3 April 2014
Part II- Written Statement
Over the course of this term, the projects made in this class were pinch pots, a coil pot, a
slab box, and a sculpture. I learned proper technique in wedging clay, scoring and slipping, slab
rolling, glazing, and cleaning techniques. The main source, or inspiration, for my projects was
driven by my passion of nature, focusing specifically on water and ocean relating topics. An
artist that particularly stood out to me was Gary Wilson, who currently has his own line of ocean
themed pottery. In fact, I decided to take this class to make sculptures that complimented his
with similar hues of blue.
The first project I made this term was a practice pinch pot. This is when I first learned how to
properly wedge clay along with kneading. The pinching technique consisted kneading the clay
into a ball like structure. Once the clay is rolled into a ball, you use your thumb to push down in
the center, creating a hole. It's essential the hole is at least half an inch deep. Using your thumb
and index finger, pinch and press clay upward. Once the shape of my pinch pot began to come
together, I used a rib tool to smooth out the surface. The main challenge of this project was
getting the outer edges to create uniform length and width throughout the entire pot. The function
of my pot was to hold all of my rings. It works very well and I use it every day.
The next project we made in this class were the matching set of pinch pots. The same pinching
technique was used in this as well as the previous project. Although, during the matching set, I
was introduced to some new tools such as a fettling knife, which I used to even the tops of my
pots. I also used a plastic rib to smooth out the sides of my pinch pots and create an even surface.
The glaze I used on my set was navy blue and mossy green. The overall effect of the glaze turned
out very nicely. The main challenge of this assignment was to create identical looking pots, but at
different sizes. The measuring was strenuous, but the outcome was worth it. The main purpose of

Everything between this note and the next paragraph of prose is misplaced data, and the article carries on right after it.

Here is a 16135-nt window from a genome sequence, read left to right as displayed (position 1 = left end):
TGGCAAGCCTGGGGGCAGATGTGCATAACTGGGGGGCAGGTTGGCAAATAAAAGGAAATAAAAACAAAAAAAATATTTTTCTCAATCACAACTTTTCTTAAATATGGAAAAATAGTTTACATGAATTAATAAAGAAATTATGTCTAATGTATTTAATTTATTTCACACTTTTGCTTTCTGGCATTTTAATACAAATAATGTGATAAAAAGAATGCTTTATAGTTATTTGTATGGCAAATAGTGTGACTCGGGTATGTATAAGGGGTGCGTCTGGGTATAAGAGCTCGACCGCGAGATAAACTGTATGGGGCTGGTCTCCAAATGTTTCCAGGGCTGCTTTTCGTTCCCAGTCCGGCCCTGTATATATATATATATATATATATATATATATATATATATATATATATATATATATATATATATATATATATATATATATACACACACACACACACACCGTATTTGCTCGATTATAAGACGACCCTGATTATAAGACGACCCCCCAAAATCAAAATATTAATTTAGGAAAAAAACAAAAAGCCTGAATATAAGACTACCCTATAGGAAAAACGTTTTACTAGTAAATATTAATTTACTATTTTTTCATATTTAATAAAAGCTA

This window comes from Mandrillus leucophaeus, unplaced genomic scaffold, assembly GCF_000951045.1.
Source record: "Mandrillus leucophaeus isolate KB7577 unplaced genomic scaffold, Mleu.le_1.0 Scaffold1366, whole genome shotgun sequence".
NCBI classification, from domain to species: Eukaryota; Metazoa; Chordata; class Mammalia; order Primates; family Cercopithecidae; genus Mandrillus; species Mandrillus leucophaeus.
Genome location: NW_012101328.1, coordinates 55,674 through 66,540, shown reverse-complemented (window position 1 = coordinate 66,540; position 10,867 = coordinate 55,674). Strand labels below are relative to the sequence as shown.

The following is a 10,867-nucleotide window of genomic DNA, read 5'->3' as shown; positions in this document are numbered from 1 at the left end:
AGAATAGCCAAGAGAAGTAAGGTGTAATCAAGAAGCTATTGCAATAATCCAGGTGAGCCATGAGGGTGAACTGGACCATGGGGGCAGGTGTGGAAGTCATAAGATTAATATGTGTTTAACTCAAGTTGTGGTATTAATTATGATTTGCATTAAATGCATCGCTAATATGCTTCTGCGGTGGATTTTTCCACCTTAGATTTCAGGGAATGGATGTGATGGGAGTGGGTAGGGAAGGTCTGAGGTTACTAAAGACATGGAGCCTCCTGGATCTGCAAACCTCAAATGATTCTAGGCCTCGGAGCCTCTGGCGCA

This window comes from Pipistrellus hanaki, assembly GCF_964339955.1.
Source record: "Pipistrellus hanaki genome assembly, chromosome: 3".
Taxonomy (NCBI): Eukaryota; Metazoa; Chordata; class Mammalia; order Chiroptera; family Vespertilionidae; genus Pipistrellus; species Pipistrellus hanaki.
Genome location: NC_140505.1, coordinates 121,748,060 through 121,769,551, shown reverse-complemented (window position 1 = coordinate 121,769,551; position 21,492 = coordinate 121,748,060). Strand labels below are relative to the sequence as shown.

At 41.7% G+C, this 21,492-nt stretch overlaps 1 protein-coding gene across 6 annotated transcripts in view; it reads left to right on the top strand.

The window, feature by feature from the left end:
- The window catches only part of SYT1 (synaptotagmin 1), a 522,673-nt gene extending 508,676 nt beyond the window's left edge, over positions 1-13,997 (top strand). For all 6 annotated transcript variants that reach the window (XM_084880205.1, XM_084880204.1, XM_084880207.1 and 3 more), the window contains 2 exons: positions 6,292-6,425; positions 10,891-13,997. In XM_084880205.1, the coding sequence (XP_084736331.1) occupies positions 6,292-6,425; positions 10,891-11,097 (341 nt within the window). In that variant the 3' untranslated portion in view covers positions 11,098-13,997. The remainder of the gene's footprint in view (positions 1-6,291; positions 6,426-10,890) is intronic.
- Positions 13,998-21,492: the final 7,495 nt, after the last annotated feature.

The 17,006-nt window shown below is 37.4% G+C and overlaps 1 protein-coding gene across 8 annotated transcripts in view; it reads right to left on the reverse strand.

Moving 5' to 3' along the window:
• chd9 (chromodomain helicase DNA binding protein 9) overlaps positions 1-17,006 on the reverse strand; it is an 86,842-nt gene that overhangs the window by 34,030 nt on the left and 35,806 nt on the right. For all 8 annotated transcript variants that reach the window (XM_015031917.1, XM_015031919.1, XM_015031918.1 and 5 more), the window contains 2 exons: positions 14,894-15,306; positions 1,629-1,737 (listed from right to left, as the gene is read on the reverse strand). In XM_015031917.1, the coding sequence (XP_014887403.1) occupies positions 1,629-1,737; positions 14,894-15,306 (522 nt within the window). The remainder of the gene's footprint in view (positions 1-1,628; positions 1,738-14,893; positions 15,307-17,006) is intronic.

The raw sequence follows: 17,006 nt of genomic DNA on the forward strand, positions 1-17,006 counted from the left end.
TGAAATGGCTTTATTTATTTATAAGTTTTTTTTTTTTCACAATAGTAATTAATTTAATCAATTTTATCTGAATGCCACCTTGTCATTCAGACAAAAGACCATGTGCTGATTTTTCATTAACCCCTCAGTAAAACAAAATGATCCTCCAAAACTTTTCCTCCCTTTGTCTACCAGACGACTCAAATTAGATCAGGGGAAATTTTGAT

my set was to create a functional pot that could indeed hold water.
The third project of this term consisted of creating a coil pot. The coiling method differs a bit
from pinching beginning with kneading. Instead of kneading the clay into a ball, we knead it out
into a snake like structure. From then on you shape and continue to knead the clay and stack each
of the pieces you make by scoring and slipping. This technique of scoring and slipping can be
described as using the needle tool to scratch the clay in criss-cross directions. The next part of
this is to add slip, which is a milkshake-like mix of clay, with a special slip brush to properly
attach clay together. The biggest challenge of this project was to score and slip correctly.
The fourth (and favorite) project we made this term was the slab box. This technique is entirely
different from either coiling or pinching because we use a tool called the slabroller to roll out and
flatten the clay. Then, we cut the clay with either a fettling knife or an exacto knife. I chos the
shape of a cylinder for my slab box, so i cut out a rectangle and placed in around a circular
object. After, I scored and slipped it together, I created a lid for my project and added a floral
texture with a button. This was my favorite project because the leather hard clay was easier for
me to work with and the two glazes I chose, blue ruteil and palladium, came out very nicely. The
greatest challenge was to create a lid that fit perfectly because I was using newer clay which
would ultimately fire differently than the initial piece i used.
The final project we made was a sculpture. I chose to make a dolphin. I used the pinch pot
technique to make the body of my dolphin. I then made fins with the slabroller. The hardest part
of this project was making the fins of equal shape.
Overall, I enjoyed this class very much and I think my project turned out fairly decent for a
beginner. Something I would've done differently would've been to experiment more with glazes.
The project and technique that worked out best for me was definitely the slabroller box. I also
enjoyed that the most as well as glazing my projects because it's very fun and interesting to see
how it comes out.